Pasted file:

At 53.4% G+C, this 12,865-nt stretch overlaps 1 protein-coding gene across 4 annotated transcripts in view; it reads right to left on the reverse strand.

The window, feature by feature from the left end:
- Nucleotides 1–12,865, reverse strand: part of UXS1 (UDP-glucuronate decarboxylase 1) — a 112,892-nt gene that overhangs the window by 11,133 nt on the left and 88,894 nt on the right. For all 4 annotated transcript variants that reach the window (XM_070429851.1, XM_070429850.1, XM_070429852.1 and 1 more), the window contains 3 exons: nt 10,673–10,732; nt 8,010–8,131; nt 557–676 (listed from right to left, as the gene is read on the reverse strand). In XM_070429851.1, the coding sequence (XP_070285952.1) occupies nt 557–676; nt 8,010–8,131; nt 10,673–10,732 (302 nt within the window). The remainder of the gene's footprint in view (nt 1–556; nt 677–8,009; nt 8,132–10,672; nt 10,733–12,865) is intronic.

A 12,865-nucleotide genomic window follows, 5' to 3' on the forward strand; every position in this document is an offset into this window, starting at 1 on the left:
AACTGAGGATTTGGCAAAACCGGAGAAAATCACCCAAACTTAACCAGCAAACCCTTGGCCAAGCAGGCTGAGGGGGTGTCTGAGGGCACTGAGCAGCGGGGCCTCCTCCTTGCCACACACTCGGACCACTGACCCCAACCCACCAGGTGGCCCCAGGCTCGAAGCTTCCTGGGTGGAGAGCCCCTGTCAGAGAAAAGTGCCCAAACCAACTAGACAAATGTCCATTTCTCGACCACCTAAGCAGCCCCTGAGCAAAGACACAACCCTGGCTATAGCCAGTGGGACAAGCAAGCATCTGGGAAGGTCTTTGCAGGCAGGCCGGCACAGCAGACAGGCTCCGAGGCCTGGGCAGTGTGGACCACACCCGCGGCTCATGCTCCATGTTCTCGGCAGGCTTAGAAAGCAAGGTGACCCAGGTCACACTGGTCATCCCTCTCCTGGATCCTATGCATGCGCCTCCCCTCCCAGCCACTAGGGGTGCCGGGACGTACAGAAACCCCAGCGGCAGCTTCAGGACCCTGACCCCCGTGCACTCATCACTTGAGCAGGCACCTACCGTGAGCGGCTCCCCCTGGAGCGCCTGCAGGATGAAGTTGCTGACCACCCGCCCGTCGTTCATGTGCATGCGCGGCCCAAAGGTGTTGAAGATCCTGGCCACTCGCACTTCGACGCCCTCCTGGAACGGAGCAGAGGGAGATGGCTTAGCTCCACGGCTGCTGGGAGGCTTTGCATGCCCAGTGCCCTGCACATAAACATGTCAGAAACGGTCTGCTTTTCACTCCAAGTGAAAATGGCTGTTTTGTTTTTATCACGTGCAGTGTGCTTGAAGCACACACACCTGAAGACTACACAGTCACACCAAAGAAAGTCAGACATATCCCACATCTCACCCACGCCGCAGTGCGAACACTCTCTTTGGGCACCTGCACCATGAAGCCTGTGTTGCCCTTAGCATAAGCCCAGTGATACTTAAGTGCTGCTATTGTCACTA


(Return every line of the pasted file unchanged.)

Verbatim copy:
At 53.4% G+C, this 12,865-nt stretch overlaps 1 protein-coding gene across 4 annotated transcripts in view; it reads right to left on the reverse strand.

The window, feature by feature from the left end:
- Nucleotides 1–12,865, reverse strand: part of UXS1 (UDP-glucuronate decarboxylase 1) — a 112,892-nt gene that overhangs the window by 11,133 nt on the left and 88,894 nt on the right. For all 4 annotated transcript variants that reach the window (XM_070429851.1, XM_070429850.1, XM_070429852.1 and 1 more), the window contains 3 exons: nt 10,673–10,732; nt 8,010–8,131; nt 557–676 (listed from right to left, as the gene is read on the reverse strand). In XM_070429851.1, the coding sequence (XP_070285952.1) occupies nt 557–676; nt 8,010–8,131; nt 10,673–10,732 (302 nt within the window). The remainder of the gene's footprint in view (nt 1–556; nt 677–8,009; nt 8,132–10,672; nt 10,733–12,865) is intronic.

A 12,865-nucleotide genomic window follows, 5' to 3' on the forward strand; every position in this document is an offset into this window, starting at 1 on the left:
AACTGAGGATTTGGCAAAACCGGAGAAAATCACCCAAACTTAACCAGCAAACCCTTGGCCAAGCAGGCTGAGGGGGTGTCTGAGGGCACTGAGCAGCGGGGCCTCCTCCTTGCCACACACTCGGACCACTGACCCCAACCCACCAGGTGGCCCCAGGCTCGAAGCTTCCTGGGTGGAGAGCCCCTGTCAGAGAAAAGTGCCCAAACCAACTAGACAAATGTCCATTTCTCGACCACCTAAGCAGCCCCTGAGCAAAGACACAACCCTGGCTATAGCCAGTGGGACAAGCAAGCATCTGGGAAGGTCTTTGCAGGCAGGCCGGCACAGCAGACAGGCTCCGAGGCCTGGGCAGTGTGGACCACACCCGCGGCTCATGCTCCATGTTCTCGGCAGGCTTAGAAAGCAAGGTGACCCAGGTCACACTGGTCATCCCTCTCCTGGATCCTATGCATGCGCCTCCCCTCCCAGCCACTAGGGGTGCCGGGACGTACAGAAACCCCAGCGGCAGCTTCAGGACCCTGACCCCCGTGCACTCATCACTTGAGCAGGCACCTACCGTGAGCGGCTCCCCCTGGAGCGCCTGCAGGATGAAGTTGCTGACCACCCGCCCGTCGTTCATGTGCATGCGCGGCCCAAAGGTGTTGAAGATCCTGGCCACTCGCACTTCGACGCCCTCCTGGAACGGAGCAGAGGGAGATGGCTTAGCTCCACGGCTGCTGGGAGGCTTTGCATGCCCAGTGCCCTGCACATAAACATGTCAGAAACGGTCTGCTTTTCACTCCAAGTGAAAATGGCTGTTTTGTTTTTATCACGTGCAGTGTGCTTGAAGCACACACACCTGAAGACTACACAGTCACACCAAAGAAAGTCAGACATATCCCACATCTCACCCACGCCGCAGTGCGAACACTCTCTTTGGGCACCTGCACCATGAAGCCTGTGTTGCCCTTAGCATAAGCCCAGTGATACTTAAGTGCTGCTATTGTCACTA